At HANA we study the data and try to come up with a worthwhile policy. Over the past year we have tried to present any data we find as plainly as we can. What we have discovered is that when the data speaks forcefully about something, almost without fail the industry tends to file it away, if it does not fit their preconceived notions, or biases.
In 1998 the University of Louisville came out with a comprehensive economic study of some of the factors that effect wagering. They looked at a few factors and how our customers react to them: Field size, size of purses, takeout reductions and number of races. What they found should not be surprising: A reduction of takeout results in the highest increase of handle (e=-2.3), followed by field size and number of races (e=~ 0.60) and coming in last was purse size (e=0.06).
So in a nutshell, if we place money into increasing purses from the mean it will have literally no effect on overall handles. If we place cash into field size and number of races it will have a small effect on handle. If we place cash into lowering takeout, it will result in a large hike in handle.
The report states: ".... wagering would increase by only 6% if purse were doubled. This is a surprising finding considering the importance that is attached to the purse variable in all major policy decisions to increase the wagering in this industry."
This is not shocking, nor surprising. Massive purses increases in Ontario, at Penn National, Philly Park, Presque Ilse and many other slot rich tracks have done nothing to increase handles. In fact, handle has dove further than the congress's approval ratings.
So why when we read over and over again that if we have more money placed into purses all will be well? Why do we keep raising takeout rates instead of lowering them?
I think the answer is as plain as day. Each faction has their own wants, and will do everything to protect them, even if the data flies right into the face of their arguments. And most importantly, we don't have someone there to make decisions and give everyone one swift kick in the ass when they do that. Facts don't matter, money for their slice does.
In the 1960's the National Football League had some issues and that was television. Pete Rozelle, the commissioner, had to convince the owners that television was the way of the future and that the only way the sport could grow was to work out a collective plan to exploit it for the leagues gain. The owners were up in arms. At that time live gate was the major revenue driver for football. The owners, especially in small cities did not want to do this, fearing a loss of gate revenue.
Eventually Rozelle convinced these businessmen that the status-quo was not an option. The NFL was the first league to embrace television, creating NFL films, the Super Bowl and much more.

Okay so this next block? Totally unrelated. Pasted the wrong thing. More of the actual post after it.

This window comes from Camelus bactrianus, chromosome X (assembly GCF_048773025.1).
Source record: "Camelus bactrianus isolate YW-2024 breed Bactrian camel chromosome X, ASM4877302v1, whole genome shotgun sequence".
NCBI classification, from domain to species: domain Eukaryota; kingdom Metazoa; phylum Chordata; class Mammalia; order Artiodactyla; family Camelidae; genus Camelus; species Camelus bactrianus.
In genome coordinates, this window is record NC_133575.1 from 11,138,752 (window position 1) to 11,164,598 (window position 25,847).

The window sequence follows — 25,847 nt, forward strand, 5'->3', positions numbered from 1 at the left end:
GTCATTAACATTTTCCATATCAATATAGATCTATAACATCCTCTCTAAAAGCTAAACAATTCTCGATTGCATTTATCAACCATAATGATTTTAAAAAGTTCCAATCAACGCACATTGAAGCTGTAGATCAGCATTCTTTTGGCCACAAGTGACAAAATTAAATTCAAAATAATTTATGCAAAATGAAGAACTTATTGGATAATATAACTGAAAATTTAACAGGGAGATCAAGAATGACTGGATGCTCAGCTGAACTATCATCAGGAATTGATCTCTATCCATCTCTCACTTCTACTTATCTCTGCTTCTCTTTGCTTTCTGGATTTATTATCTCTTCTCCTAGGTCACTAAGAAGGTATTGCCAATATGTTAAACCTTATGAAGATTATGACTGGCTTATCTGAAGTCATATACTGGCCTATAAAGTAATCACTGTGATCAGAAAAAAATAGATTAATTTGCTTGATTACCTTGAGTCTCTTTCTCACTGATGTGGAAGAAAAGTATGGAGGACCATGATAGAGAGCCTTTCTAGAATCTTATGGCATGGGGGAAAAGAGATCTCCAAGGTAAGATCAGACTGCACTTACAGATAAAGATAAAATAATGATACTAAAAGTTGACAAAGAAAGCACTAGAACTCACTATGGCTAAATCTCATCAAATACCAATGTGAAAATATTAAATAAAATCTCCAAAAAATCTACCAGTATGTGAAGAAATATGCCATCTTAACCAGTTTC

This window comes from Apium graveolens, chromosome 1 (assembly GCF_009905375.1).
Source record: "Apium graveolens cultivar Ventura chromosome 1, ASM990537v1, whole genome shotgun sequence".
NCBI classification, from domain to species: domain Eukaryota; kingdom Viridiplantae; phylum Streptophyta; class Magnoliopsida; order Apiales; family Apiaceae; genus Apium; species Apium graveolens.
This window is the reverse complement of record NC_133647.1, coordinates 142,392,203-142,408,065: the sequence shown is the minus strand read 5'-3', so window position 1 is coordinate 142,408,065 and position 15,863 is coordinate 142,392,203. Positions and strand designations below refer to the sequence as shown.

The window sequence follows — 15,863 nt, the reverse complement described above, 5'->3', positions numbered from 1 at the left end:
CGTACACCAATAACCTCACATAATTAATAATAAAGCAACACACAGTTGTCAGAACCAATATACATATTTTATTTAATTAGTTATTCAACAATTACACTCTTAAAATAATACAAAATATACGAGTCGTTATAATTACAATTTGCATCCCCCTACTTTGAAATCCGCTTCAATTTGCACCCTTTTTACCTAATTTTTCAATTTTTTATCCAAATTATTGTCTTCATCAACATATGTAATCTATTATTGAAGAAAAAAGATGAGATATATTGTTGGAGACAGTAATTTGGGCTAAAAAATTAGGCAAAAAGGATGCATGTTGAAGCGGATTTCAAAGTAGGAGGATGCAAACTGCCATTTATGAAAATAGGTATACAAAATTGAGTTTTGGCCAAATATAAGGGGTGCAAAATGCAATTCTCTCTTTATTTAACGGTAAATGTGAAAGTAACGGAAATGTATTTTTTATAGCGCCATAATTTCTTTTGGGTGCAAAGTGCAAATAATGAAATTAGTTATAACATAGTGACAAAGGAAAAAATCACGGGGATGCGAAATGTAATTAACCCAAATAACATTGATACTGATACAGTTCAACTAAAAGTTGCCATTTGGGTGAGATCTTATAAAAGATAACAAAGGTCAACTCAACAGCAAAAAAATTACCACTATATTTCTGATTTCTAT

Fast forward several years. As television got bigger and bigger and the league and teams were making more and more money there were the inevitable problems. Up popped revenue sharing. Rozelle had to convince 30 or so folks that sharing TV revenue would be good for all.
It worked. Multi-billion dollar TV deals has made the NFL the most successful sport in the western world.
In the words of Art Modell, the then Cleveland Browns owner: Rozelle got "a bunch of fat cat republicans to become socialists".
Now let's think about this: How did a league worth millions upon millions with owners the ego the size of the federal deficit agree on something so large and fundamental to do what is right for everyone, not just a few? The easy answer is that they had a commissioner, and I think that is too easy.
Let's rewind to 1960, but apply some racing to it. Not only is there 25 or 30 owners of the AFL/NFL teams sitting around the table, but each team has a player group associated with it. The players all have a seat and there is not one, but one for each team. As well, let's say they control 50% of all the revenues.
Would they have been able to get together to do what is right? Not a chance.
My bet: The player organization in New York would vote "no" to television to protect their large salaries. The player organization in Green Bay would be mad at them, and not give an inch. The owners would throw their arms in the air and want to leave the madness. Rozelle would probably quit and send in an application to work for the NBA.
In 2009 players are signing ten million dollar contracts due to the forward thinking that went on in the 1960's. Without that forward thinking they would probably be making a million a year, if they were lucky.
In racing we keep slinging billions of slot money to purses and appeasing the masses, because it is easy. It is inconsequential that this has proven to be our death-knell. It is inconsequential that we already put 6% in handle to purses, while the UK places 0.99% into them, and are healthier than we are. The people who yell loudest win, and those who protect their self-interests win. Instead of lowering take and increasing handles, and making our sport more popular, we opt for the cash.
We have hundreds of acronym groups in racing. It is easier to appease, rather than lead. And that my friends is a disease that has infiltrated racing for a hundred years, and that is what we have to extinguish. If we do not, handles will be down even more in 2011 than they have this year and last, and brick by brick racing will fall further down in the sports and gambling conscience of the North American public.